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MOHAI explores intersection of technology and Queer lives

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Aisha Misbah
Aisha Misbah

On Wednesday, May 15, the Museum of History and Industry (MOHAI) hosted a talk called "History Café: Love and Modems," highlighting the impact of technology on the LGBT community. Dr. Avery Dame-Griff, a women, gender, and sexuality studies lecturer at Gonzaga University who has been studying the LGBT community and technology for more than a decade, hosted the talk.

Dr. Avery Dame-Griff — Aisha Misbah  

While the history of the LGBT community and technology is expansive, Dame-Griff focused on the bulletin board system (BBS) usage in Washington State from the 1980s to the 1990s. Before mainstream internet use, BBSs were the easiest platforms the average user could access, a private, noncorporate system (that is, not managed by a bigger body, such as Meta).

This worked as follows: a user with a computer could use a modem to dial a phone number specific to the BBS, and a modem on the other end would pick up the call and log the user into the server. The user could now access chat rooms, files, games, etc.

So what did the social aspect of this type of online community mean for the Queer community?

28 Barbary Lane
There were two prominent BBS in the Seattle area for the Queer community, 28 Barbary Lane (28BBL) and the Seattle AIDS Information BBS (SAIBBS). 28BBL was founded in 1985 by the system's operator (or "sysop"), J.D. Brown, who was in the bar scene but soon tired of it, seeking other ways of connection for the Gay and Lesbian community. He learned about BBS and began to wonder if he could create one specifically for Gay and Lesbian people.

Brown advertised the BBS in the classifieds section of the Seattle Gay News. Soon enough, it became one of the most prominent Queer BBSs in the Seattle metro area. The name, 28 Barbary Lane, was a reference to a Queer book series, Tales of the City by Armistead Maupin.

"One important thing to know about bulletin board systems is that their users were often concentrated locally, because you're using a landline," Dame-Griff said. "This was back in the time of long-distance calling. If you long-distance called into a BBS, you were looking at an astronomical phone bill a month later."

People connected through 28BBL and began to have meetups, do fundraisers, organize politically, and connect through various forums. Many members made lifelong friends and even romantic connections.

28BBL had around a thousand members. The SGN covered it several times in its issues, and the BBS joined the Pride parade in 1993. In 1990, it won the best BBS in Washington state for the industry magazine Boardwatch.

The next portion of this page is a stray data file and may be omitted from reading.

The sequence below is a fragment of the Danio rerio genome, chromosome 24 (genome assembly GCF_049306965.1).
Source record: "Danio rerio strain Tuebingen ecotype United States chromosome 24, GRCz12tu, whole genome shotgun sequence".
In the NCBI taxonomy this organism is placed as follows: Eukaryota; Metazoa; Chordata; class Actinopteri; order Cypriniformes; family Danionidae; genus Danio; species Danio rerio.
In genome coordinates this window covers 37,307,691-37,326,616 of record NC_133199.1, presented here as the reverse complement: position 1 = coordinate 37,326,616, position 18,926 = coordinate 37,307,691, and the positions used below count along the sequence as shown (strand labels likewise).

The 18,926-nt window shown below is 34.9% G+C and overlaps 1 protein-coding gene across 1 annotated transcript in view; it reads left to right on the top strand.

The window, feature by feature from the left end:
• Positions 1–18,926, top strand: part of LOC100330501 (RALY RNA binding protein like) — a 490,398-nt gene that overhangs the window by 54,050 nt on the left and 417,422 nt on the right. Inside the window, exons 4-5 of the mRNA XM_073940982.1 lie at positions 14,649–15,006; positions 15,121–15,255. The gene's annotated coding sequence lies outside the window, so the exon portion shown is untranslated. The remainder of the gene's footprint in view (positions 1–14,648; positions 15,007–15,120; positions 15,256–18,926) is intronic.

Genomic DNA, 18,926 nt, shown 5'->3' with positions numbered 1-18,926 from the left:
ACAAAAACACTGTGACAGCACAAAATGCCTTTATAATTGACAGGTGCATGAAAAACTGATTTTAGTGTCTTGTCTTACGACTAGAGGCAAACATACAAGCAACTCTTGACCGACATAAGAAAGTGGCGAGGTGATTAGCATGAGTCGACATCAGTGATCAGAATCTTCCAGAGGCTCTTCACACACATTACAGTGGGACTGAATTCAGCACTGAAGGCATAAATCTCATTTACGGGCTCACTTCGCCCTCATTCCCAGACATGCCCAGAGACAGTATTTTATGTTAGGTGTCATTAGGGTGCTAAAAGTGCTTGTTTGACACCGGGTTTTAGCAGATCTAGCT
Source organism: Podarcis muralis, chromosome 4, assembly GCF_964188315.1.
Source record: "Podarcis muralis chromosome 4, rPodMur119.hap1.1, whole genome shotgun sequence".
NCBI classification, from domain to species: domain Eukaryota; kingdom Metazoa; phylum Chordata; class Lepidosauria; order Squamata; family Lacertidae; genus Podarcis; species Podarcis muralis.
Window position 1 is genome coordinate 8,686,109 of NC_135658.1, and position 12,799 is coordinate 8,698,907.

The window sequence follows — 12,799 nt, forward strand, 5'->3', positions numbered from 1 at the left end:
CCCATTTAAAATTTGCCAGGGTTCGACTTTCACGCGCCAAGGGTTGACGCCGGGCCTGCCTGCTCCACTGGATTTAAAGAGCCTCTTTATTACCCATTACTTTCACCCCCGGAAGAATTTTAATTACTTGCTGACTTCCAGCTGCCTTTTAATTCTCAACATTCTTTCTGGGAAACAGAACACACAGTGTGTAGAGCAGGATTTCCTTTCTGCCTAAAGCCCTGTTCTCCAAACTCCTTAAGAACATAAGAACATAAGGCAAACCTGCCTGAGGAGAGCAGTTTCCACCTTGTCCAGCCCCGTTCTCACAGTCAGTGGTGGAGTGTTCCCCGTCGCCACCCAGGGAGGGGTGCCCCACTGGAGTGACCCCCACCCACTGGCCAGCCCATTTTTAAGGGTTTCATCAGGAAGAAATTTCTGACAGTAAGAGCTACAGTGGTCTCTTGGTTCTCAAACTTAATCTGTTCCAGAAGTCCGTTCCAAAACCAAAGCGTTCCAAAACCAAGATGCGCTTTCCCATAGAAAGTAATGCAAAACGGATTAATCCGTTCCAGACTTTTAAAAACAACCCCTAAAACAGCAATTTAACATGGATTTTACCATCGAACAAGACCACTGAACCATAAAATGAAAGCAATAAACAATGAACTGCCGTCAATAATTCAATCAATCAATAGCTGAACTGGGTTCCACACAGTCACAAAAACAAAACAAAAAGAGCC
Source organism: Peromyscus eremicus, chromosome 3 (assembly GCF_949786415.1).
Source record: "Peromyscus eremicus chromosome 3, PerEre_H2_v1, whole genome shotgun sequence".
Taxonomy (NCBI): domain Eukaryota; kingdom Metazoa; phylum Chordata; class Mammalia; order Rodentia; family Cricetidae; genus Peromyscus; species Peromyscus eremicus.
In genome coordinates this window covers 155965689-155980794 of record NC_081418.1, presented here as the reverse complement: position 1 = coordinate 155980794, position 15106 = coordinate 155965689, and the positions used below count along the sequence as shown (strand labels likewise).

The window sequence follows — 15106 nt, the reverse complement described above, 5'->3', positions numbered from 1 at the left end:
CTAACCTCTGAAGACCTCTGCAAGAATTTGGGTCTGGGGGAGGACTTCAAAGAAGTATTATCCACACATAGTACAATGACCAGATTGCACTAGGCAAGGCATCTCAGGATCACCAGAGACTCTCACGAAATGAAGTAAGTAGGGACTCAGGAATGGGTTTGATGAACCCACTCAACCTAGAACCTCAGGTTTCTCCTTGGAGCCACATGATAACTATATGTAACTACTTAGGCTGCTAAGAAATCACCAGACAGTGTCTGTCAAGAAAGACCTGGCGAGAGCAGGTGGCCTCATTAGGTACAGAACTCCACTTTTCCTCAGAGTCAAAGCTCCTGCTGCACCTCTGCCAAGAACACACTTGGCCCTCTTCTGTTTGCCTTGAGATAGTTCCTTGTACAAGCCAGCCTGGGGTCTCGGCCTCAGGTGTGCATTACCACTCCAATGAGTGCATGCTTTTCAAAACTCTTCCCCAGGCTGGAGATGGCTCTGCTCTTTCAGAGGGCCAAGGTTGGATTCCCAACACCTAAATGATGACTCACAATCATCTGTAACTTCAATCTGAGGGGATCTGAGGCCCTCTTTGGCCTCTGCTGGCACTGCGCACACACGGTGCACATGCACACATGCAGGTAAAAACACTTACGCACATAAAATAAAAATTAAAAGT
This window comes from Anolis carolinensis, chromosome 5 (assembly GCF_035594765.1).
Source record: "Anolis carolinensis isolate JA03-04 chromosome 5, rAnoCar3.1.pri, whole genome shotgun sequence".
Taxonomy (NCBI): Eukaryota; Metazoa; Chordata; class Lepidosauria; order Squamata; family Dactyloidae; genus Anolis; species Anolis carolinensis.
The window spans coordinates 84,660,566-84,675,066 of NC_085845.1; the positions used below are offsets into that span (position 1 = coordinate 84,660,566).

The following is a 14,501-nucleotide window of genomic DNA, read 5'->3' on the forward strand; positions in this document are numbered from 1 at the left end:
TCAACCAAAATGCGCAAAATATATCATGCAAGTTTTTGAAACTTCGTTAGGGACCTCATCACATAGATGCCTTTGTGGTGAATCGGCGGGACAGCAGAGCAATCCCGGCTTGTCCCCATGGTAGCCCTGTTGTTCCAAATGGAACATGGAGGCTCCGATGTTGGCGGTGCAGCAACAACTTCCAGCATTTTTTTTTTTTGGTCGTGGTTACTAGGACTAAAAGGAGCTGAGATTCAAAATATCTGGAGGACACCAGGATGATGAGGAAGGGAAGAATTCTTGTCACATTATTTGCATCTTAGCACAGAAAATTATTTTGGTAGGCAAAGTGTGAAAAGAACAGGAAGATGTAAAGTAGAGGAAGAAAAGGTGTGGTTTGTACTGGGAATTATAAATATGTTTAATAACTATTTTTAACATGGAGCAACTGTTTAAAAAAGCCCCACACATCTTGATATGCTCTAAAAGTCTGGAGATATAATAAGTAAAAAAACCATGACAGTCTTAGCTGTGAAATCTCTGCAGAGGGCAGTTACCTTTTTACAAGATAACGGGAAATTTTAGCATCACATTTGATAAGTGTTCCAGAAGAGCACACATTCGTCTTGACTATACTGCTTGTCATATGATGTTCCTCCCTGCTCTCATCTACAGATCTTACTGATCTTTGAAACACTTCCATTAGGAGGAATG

Seattle AIDS Information
The Seattle AIDS Information BBS was founded by Steve Brown, a person with AIDS (PWA), in 1989, allowing other PWAs in the Seattle area free access to treatment news, lists of local resources, and an anonymous forum.

SAIBBS was converted into a nonprofit organization early on. BBSs were never moneymaking enterprises, so they constantly tried to raise funds, such as by becoming subscription-based. 28BBL even organized a fundraiser for SAIBBS to keep it afloat so that PWAs still had access to essential resources.

In the early 1990s, AIDS was still a very taboo topic, and so SAIBBS was sometimes the only resource people had. SAIBBS worked with nonprofits to donate computers to PWAs because, at the time, they were a considerable monetary investment.

Starting in 1995, the usage of BBSs began to dwindle, due to the creation of the World Wide Web, or the internet.

"On corporate platforms, their [Queer people's] presence could be more contingent on how the platform felt about the presence of adult material," Dame-Griff said. "This was especially pressing for Trans folk. BBSs allowed for these kinds of safe, niche community spaces."

Dame-Griff explained that since the person who ran the BBS was local, you would likely see that person at a meetup once a month. Members could complain directly to the sysop instead of filing a complaint through email to a corporation only to just sometimes get a response back. A BBS was more personal and not managed by a large corporation that determined what you could and couldn't post.

Dame-Griff discussed how we could see a non-corporate-run internet today; for some people, corporate platforms such as Facebook have always existed.

"This history tells us there's this whole kind of thing where you have an internet, a digital community, [that's] locally grounded," Dame-Griff said. "I hope some folks, the next time they hear about one of these alternative networks, they're not just like, 'Well, why would I do that?' and [instead] they're like 'Huh, maybe I should try it.'"

Dame-Griff ended the talk by asking people to open their minds to ways of using the internet that aren't owned by giant corporations and instead seek ways to connect online with people locally and personally.

The professor is continuing his research into BBSs and the Queer community and seeks Queer community members that were part of 28BBL and SAIBBS in the 1980s and 1990s. His email is [email protected]